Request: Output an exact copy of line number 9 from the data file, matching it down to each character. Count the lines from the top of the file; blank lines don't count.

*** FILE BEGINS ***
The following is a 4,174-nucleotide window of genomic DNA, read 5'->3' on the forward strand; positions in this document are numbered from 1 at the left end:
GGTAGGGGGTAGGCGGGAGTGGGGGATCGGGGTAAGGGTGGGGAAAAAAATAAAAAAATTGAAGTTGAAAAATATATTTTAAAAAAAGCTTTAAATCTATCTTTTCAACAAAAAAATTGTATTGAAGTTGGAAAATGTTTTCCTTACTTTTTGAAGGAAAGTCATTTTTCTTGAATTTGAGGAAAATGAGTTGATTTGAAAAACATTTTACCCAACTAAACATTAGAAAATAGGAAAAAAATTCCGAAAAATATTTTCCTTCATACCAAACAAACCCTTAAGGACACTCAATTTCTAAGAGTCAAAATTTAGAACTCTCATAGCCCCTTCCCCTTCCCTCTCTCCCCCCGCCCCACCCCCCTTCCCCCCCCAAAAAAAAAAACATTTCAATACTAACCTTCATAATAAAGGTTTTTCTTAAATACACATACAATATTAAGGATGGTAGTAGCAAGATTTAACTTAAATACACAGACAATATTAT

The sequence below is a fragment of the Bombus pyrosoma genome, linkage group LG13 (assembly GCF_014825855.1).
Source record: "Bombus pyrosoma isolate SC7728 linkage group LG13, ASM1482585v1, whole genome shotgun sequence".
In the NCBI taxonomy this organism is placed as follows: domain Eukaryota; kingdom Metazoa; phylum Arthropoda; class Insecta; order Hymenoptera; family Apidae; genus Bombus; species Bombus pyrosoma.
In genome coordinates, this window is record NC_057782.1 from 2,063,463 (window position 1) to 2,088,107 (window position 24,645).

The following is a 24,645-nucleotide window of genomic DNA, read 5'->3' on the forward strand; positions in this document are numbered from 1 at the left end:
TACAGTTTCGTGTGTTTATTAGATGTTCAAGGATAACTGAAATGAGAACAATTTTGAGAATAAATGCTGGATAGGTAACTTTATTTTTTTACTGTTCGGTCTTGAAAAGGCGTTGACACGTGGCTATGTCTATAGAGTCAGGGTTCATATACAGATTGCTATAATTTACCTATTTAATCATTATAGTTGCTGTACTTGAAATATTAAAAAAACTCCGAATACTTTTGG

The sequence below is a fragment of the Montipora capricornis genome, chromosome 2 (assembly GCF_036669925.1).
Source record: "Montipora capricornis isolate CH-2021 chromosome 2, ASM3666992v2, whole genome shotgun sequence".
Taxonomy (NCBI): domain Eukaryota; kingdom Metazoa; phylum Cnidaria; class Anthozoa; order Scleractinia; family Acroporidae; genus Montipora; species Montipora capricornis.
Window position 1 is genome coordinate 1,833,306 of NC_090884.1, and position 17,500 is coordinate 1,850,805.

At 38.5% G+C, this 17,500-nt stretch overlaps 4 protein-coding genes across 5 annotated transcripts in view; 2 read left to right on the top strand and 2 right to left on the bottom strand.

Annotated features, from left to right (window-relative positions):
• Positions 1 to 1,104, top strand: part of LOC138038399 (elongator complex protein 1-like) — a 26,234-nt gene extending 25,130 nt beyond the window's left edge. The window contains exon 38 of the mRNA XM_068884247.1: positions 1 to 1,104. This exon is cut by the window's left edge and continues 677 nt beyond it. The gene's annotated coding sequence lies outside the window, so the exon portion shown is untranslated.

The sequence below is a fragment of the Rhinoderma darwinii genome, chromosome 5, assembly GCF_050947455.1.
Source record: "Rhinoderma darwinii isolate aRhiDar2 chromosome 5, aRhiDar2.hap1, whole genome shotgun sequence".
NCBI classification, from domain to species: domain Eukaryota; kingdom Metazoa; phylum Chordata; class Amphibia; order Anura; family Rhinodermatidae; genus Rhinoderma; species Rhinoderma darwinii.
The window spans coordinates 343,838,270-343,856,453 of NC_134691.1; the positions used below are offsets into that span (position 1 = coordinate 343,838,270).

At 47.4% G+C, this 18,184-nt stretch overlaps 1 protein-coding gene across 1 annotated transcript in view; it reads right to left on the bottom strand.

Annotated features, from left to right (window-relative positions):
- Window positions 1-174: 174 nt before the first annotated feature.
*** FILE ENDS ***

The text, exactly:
The sequence below is a fragment of the Montipora capricornis genome, chromosome 2 (assembly GCF_036669925.1).